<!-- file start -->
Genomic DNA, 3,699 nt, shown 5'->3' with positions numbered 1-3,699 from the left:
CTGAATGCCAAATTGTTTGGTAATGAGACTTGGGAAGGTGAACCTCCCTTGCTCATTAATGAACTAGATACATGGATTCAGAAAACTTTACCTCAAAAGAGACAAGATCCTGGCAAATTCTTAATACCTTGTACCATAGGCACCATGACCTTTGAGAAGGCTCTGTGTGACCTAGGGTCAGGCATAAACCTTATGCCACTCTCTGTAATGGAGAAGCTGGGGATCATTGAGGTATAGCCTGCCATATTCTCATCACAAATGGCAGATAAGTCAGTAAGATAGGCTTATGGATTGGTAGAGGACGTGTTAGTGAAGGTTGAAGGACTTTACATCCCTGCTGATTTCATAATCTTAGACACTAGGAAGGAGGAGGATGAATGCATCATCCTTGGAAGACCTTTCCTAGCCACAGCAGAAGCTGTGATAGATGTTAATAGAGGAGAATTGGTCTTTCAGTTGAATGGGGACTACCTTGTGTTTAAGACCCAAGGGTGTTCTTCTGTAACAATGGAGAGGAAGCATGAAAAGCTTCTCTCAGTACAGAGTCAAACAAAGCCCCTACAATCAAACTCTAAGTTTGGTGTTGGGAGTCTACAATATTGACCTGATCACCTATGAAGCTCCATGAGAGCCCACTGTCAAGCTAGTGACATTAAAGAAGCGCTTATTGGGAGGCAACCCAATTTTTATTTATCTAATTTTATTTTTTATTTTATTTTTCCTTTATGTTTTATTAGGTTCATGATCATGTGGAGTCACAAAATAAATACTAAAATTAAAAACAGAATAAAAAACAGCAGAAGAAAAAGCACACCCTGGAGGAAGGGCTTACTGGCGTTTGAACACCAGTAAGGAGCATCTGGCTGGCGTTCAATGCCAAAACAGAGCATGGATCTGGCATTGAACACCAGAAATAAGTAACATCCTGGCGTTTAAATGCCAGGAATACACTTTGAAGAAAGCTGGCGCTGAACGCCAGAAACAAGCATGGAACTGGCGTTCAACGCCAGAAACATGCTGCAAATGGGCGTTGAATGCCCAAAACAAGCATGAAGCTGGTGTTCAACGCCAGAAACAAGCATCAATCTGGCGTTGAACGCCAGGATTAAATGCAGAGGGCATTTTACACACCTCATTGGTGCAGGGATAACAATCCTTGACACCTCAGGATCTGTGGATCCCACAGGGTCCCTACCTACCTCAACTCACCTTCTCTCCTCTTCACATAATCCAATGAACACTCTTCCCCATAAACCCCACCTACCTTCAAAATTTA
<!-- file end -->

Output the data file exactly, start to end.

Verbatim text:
Genomic DNA, 3,699 nt, shown 5'->3' with positions numbered 1-3,699 from the left:
CTGAATGCCAAATTGTTTGGTAATGAGACTTGGGAAGGTGAACCTCCCTTGCTCATTAATGAACTAGATACATGGATTCAGAAAACTTTACCTCAAAAGAGACAAGATCCTGGCAAATTCTTAATACCTTGTACCATAGGCACCATGACCTTTGAGAAGGCTCTGTGTGACCTAGGGTCAGGCATAAACCTTATGCCACTCTCTGTAATGGAGAAGCTGGGGATCATTGAGGTATAGCCTGCCATATTCTCATCACAAATGGCAGATAAGTCAGTAAGATAGGCTTATGGATTGGTAGAGGACGTGTTAGTGAAGGTTGAAGGACTTTACATCCCTGCTGATTTCATAATCTTAGACACTAGGAAGGAGGAGGATGAATGCATCATCCTTGGAAGACCTTTCCTAGCCACAGCAGAAGCTGTGATAGATGTTAATAGAGGAGAATTGGTCTTTCAGTTGAATGGGGACTACCTTGTGTTTAAGACCCAAGGGTGTTCTTCTGTAACAATGGAGAGGAAGCATGAAAAGCTTCTCTCAGTACAGAGTCAAACAAAGCCCCTACAATCAAACTCTAAGTTTGGTGTTGGGAGTCTACAATATTGACCTGATCACCTATGAAGCTCCATGAGAGCCCACTGTCAAGCTAGTGACATTAAAGAAGCGCTTATTGGGAGGCAACCCAATTTTTATTTATCTAATTTTATTTTTTATTTTATTTTTCCTTTATGTTTTATTAGGTTCATGATCATGTGGAGTCACAAAATAAATACTAAAATTAAAAACAGAATAAAAAACAGCAGAAGAAAAAGCACACCCTGGAGGAAGGGCTTACTGGCGTTTGAACACCAGTAAGGAGCATCTGGCTGGCGTTCAATGCCAAAACAGAGCATGGATCTGGCATTGAACACCAGAAATAAGTAACATCCTGGCGTTTAAATGCCAGGAATACACTTTGAAGAAAGCTGGCGCTGAACGCCAGAAACAAGCATGGAACTGGCGTTCAACGCCAGAAACATGCTGCAAATGGGCGTTGAATGCCCAAAACAAGCATGAAGCTGGTGTTCAACGCCAGAAACAAGCATCAATCTGGCGTTGAACGCCAGGATTAAATGCAGAGGGCATTTTACACACCTCATTGGTGCAGGGATAACAATCCTTGACACCTCAGGATCTGTGGATCCCACAGGGTCCCTACCTACCTCAACTCACCTTCTCTCCTCTTCACATAATCCAATGAACACTCTTCCCCATAAACCCCACCTACCTTCAAAATTTA